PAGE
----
I’m definitely one of McGinn’s biggest supporters. But I don’t cover all or even most of the McGinn stories, and I was all set to pass on the story about how the city pulled ads from The Seattle Weekly. I mean maybe he should have waited until after the meeting, but it’s pretty clear that backpage.com’s policies are a problem. And the city doesn’t have an obligation to spend money advertising with them.
It seems like such an obvious thing that of course you can get behind it. But then I went on Facebook and Twitter where I saw that some people I usually like, despite disagreeing about McGinn in general, had a lot of nonsense to say. So, I just want to address a few things:
This isn’t about silencing an opponent in the media. The Seattle Times still gets advertising money from the city, as it should. If VVM and backpage.com can do a better job of making sure its ads are from people 18 and older, they’ll probably get advertising money back. If not, then we can demonize McGinn.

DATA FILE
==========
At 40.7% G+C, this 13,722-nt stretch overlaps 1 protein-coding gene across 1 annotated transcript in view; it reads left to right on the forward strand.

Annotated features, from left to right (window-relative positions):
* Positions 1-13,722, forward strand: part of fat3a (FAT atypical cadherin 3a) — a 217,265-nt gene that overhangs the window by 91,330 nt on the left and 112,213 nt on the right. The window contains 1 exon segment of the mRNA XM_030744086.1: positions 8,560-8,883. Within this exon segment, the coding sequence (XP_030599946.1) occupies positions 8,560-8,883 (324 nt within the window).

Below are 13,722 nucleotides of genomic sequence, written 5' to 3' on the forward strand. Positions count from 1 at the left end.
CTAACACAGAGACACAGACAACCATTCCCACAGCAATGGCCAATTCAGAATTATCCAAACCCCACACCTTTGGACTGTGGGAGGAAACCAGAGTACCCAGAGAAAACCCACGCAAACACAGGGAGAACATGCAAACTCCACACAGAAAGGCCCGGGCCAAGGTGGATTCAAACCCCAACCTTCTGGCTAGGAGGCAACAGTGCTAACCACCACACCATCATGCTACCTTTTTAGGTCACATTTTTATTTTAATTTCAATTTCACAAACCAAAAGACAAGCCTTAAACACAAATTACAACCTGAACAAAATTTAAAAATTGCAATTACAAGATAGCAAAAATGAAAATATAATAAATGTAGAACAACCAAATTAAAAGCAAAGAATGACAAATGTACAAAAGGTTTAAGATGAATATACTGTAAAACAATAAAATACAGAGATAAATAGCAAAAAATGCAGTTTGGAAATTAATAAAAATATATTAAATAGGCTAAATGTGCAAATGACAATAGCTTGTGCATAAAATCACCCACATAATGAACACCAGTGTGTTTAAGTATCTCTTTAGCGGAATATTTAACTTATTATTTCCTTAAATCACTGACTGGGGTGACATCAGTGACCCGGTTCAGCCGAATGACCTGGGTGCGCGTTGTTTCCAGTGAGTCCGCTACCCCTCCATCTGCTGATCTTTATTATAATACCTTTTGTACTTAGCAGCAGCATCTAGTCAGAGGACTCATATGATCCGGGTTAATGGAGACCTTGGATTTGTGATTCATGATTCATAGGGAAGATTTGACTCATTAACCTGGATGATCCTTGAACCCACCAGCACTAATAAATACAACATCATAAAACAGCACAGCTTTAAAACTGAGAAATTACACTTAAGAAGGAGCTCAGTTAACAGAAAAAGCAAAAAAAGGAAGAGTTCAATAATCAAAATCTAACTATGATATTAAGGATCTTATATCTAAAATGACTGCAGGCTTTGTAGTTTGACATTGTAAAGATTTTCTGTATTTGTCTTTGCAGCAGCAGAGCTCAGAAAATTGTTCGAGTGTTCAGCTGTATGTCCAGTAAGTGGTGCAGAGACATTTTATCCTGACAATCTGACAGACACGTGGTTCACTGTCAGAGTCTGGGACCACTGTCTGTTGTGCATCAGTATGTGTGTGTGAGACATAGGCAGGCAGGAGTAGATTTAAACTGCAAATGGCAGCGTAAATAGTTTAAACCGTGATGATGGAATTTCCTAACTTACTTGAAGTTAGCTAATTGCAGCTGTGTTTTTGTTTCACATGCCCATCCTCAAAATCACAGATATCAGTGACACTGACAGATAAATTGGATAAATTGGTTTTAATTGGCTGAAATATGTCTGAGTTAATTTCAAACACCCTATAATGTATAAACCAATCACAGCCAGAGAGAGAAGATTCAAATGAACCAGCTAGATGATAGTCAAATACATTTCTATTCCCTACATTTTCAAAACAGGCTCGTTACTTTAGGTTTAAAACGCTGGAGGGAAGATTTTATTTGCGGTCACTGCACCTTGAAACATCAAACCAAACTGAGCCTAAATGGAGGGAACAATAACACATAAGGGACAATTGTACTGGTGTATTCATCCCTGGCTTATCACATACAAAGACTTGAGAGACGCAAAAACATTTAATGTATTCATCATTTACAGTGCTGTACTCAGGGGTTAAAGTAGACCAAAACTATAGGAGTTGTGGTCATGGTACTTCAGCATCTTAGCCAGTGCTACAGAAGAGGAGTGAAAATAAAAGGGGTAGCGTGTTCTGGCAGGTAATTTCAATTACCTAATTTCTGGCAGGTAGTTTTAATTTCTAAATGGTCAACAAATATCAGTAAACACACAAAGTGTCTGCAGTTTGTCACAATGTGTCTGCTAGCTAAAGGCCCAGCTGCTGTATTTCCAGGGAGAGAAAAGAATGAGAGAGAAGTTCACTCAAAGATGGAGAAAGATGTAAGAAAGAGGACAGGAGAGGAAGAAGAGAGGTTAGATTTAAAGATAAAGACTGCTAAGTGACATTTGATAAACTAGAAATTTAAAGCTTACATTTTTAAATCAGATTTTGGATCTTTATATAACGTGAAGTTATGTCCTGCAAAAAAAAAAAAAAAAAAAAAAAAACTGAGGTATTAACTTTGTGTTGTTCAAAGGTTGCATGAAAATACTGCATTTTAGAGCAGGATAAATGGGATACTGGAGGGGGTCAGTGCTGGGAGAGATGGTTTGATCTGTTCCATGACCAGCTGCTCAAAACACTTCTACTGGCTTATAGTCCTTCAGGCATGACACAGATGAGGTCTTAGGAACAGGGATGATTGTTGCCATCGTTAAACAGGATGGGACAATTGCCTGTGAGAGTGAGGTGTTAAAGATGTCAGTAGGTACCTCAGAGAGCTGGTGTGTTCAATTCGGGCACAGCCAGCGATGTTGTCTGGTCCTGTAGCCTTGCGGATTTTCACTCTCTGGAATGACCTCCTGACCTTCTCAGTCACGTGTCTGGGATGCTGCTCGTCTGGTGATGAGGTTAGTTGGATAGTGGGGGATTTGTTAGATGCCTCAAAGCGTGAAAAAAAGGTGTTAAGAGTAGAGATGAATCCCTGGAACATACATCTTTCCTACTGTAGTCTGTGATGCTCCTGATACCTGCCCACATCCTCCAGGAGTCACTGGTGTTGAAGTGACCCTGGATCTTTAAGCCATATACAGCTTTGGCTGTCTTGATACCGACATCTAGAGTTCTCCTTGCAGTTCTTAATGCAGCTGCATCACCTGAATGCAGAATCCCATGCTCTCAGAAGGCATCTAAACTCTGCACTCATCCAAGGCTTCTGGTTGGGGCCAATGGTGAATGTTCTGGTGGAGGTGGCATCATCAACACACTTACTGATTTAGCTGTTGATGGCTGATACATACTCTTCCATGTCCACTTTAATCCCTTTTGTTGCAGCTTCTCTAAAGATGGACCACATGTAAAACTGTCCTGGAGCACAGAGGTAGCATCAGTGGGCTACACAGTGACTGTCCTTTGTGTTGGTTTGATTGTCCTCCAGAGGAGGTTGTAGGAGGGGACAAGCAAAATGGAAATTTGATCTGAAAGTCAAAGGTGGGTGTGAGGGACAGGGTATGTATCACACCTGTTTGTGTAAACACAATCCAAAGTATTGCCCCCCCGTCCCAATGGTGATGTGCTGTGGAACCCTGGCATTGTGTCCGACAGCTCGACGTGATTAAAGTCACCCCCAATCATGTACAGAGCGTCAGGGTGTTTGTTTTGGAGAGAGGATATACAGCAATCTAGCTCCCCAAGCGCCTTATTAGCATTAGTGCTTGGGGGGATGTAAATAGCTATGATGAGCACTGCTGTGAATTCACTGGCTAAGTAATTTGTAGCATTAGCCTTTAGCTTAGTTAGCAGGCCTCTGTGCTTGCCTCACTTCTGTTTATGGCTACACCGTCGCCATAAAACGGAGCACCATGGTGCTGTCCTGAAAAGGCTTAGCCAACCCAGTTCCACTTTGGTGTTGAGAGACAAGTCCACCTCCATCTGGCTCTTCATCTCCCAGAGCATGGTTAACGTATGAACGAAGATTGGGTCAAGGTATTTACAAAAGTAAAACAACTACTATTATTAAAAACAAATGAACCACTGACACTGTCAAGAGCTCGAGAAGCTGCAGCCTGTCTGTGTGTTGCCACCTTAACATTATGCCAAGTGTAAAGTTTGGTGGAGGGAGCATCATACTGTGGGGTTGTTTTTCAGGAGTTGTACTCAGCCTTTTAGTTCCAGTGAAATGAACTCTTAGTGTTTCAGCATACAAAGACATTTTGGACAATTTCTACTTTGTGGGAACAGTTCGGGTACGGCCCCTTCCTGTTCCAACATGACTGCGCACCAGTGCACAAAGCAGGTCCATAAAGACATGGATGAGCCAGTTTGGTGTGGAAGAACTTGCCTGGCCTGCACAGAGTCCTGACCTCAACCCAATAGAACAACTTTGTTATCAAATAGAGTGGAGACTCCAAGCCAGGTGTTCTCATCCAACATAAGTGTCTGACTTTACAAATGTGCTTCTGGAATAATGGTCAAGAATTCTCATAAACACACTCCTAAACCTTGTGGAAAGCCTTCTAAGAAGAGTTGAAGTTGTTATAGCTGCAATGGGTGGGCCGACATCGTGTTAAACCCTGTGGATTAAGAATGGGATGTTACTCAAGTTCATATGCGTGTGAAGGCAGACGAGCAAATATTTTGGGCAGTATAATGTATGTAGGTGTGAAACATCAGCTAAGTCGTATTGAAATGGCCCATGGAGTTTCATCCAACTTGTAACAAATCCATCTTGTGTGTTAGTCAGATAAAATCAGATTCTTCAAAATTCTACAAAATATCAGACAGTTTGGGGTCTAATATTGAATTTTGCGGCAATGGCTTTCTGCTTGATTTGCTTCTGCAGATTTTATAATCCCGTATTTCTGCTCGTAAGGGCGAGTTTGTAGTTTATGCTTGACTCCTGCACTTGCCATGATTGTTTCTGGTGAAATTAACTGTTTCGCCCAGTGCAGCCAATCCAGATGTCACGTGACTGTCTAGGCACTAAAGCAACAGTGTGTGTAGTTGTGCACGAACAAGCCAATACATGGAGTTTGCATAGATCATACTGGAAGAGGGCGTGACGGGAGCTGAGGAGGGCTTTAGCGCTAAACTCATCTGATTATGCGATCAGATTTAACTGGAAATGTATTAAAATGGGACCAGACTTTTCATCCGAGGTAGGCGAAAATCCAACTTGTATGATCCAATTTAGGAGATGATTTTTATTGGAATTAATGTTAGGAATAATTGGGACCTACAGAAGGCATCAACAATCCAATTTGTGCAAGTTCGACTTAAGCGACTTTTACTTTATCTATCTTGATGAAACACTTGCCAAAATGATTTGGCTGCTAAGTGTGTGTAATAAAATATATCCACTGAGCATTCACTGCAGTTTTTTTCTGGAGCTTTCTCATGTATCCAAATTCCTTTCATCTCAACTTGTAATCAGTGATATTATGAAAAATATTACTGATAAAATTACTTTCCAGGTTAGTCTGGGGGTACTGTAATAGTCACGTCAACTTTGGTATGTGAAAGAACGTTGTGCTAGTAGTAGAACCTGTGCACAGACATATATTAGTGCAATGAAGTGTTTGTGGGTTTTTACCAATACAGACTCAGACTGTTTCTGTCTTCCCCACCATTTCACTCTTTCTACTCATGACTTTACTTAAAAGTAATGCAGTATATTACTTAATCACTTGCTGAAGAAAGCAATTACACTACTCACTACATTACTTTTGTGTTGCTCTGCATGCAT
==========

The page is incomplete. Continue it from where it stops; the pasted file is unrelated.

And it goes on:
The mayor isn’t picking and choosing what weekly papers he’s supporting. The Stranger has policies in place to ensure people in its adult service ads are over 18. Even if they didn’t, 2 wrongs don’t make a right.
This isn’t about sex negativity. Good lord.
This may be a part of McGinn’s brash style. As I said, I understand the argument that he should have waited until the meeting with them. If you’re not a fan of that style in general (although I am), I can see why you wouldn’t like the way he made this decision. Still, it’s the right call and not even close.
Finally, nobody thinks this move will solve child prostitution, in general or in Seattle. But the cynical bullshit machine always makes similar arguments for inaction on every issue. Instead of evaluating this on if it’s good policy smart people, who I generally like, are evaluating it on if it’s perfect policy. No, it isn’t. Nobody expects a single move to solve everything. It’s part of a larger strategy that also includes adding cops to troubled areas and updating the SOAP (not the mayor’s office, but a city policy).